System Dynamics

Updated: Sep 1, 2020

System dynamics is a branch of systems theory that tries to model and understand the dynamic behavior of complex systems as they change over time.[1] The basic idea behind system dynamics is that of feedback loops that try to capture the interactions between the parts and how they lead to a certain overall pattern of behavior over time. Diagrams of the primary feedback loops in the system are often converted into computer simulations to model how changes in one part of the system may affect others and the overall pattern of development.

Causal Loop Diagrams

System dynamics uses what are called causal loop diagrams to do this. A causal loop diagram is a simple map of a system with all its constituent components and their interactions. By capturing interactions and consequently the feedback loops, a causal loop diagram reveals the structure of a system. By understanding not only the structure to these relations but also the nature of those relations, it becomes possible to model and simulate a system’s behavior over a certain time period. These feedback loops can then be of two different kinds, either positive or negative.[2]

Positive Feedback

A Positive feedback loop means that values associated with the two nodes within the relation change in the same direction.[3] So if the node in which the loop starts decreases, the value associated with the other node also decreases. Similarly, if the node in which the loop starts increases, the other node increases also. Economics of scale is an example of a positive feedback loop between a business and its customers. The more products a company sells the more revenue it receives from its customers, giving it more to invest in scaling up production, thus allowing it to reduce costs which in turn means more customers will purchase the product and so on. This is also called a virtuous cycle, where one party gains the other does also. Of course, this cannot go on forever and that is why positive feedback loops are typically associated with unstable processes that are likely to crash at some time.

Negative Feedback

A negative causal link means that the two nodes change in opposite directions, if the node in which the link starts increases, then the other node decreases, and vice versa. The system dynamics between predators and prey are an example of a negative feedback loop. If the number of predators increases then the number of their prey will decrease, which will, in turn, feed back to affect the predators by reducing their pollution, which again will feedback to increase the prey population and so on. Negative feedback loops are typically associated with an overall stable and sustainable pattern of development.[4]

Flow Diagrams

To perform a more detailed quantitative analysis, a causal loop diagram is transformed to a stock and flow diagram, which helps in studying and analyzing the system in a quantitative way, typically through the use of computer simulations.[5] A stock is the term for any entity that accumulates or depletes over time, thus it is a simple variable. A flow in contrary is the rate of change in a stock. So an example of a stock might be a water reservoir. It is a store of water and we can ascribe a value to the volume it contains. Now if we put a tap on the side of our reservoir and started pouring water out of it, this would be an example of a flow. Whereas a stock variable is a measure of some quantity, a flow variable is measured over an interval of time.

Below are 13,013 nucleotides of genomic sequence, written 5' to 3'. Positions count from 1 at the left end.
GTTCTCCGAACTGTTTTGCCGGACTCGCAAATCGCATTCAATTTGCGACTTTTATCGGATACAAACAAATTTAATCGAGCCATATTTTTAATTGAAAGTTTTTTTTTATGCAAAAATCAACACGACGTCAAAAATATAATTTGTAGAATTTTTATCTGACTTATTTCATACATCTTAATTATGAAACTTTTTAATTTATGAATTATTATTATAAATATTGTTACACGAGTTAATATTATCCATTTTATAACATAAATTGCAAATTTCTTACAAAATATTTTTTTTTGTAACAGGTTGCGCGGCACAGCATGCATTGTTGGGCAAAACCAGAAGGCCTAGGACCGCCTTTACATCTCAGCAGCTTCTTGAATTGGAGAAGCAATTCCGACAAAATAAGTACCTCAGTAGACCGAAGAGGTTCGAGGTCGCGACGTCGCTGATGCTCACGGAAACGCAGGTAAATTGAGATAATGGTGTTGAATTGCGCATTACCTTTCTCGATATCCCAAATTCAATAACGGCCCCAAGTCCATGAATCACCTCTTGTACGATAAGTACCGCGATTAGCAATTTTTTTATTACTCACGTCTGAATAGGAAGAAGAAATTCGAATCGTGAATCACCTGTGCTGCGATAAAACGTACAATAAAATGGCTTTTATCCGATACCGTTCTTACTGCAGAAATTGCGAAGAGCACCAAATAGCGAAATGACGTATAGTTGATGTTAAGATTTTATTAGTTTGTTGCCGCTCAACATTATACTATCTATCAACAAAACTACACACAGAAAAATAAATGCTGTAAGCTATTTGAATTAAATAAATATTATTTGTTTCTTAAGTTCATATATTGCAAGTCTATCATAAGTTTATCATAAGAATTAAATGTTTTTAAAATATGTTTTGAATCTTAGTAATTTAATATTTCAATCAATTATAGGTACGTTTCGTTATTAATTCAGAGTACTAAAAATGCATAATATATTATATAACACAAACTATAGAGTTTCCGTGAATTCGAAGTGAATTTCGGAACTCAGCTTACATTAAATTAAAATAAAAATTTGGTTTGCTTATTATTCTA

Systems Development

By using these tools of system dynamics, we may get both quantitative and qualitative representation of how a system of interest is likely to develop over time. For example, if we create a simple 2-dimensional graph with time on the horizontal axis, we will see how the different feedback loops create different types of graphs. Graphs for positive feedback loops typically reveal an initial exponential growth as they shoot upwards rapidly, but then reach some environmental boundary condition where they crash back down again. A financial bubble and ensuing crash could be an example of this. Whereas the net result of a negative feedback loop will be a wave-like graph that will likely be bounded within an up and low limit over a prolonged period of time, with relatively smooth fluctuations during the systems development that enable it to sustain an overall stable state in the long-term.

1. OpenLearn. (2013). Managing complexity: A systems approach – introduction. [online] Available at: [Accessed 1 Sep. 2020].

2. The Systems Thinker. (2016). Causal Loop Construction: The Basics - The Systems Thinker. [online] Available at: [Accessed 1 Sep. 2020].

3. BD Editors (2016). Positive Feedback. [online] Biology Dictionary. Available at:,action%20from%20continuing%20to%20occur. [Accessed 1 Sep. 2020].

4. Wikiwand. (2020). Negative feedback | Wikiwand. [online] Available at: [Accessed 1 Sep. 2020].


5. The Systems Thinker. (2016). Step-By-Step Stocks and Flows: Converting From Causal Loop Diagrams - The Systems Thinker. [online] Available at: [Accessed 1 Sep. 2020].

Systems Innovation

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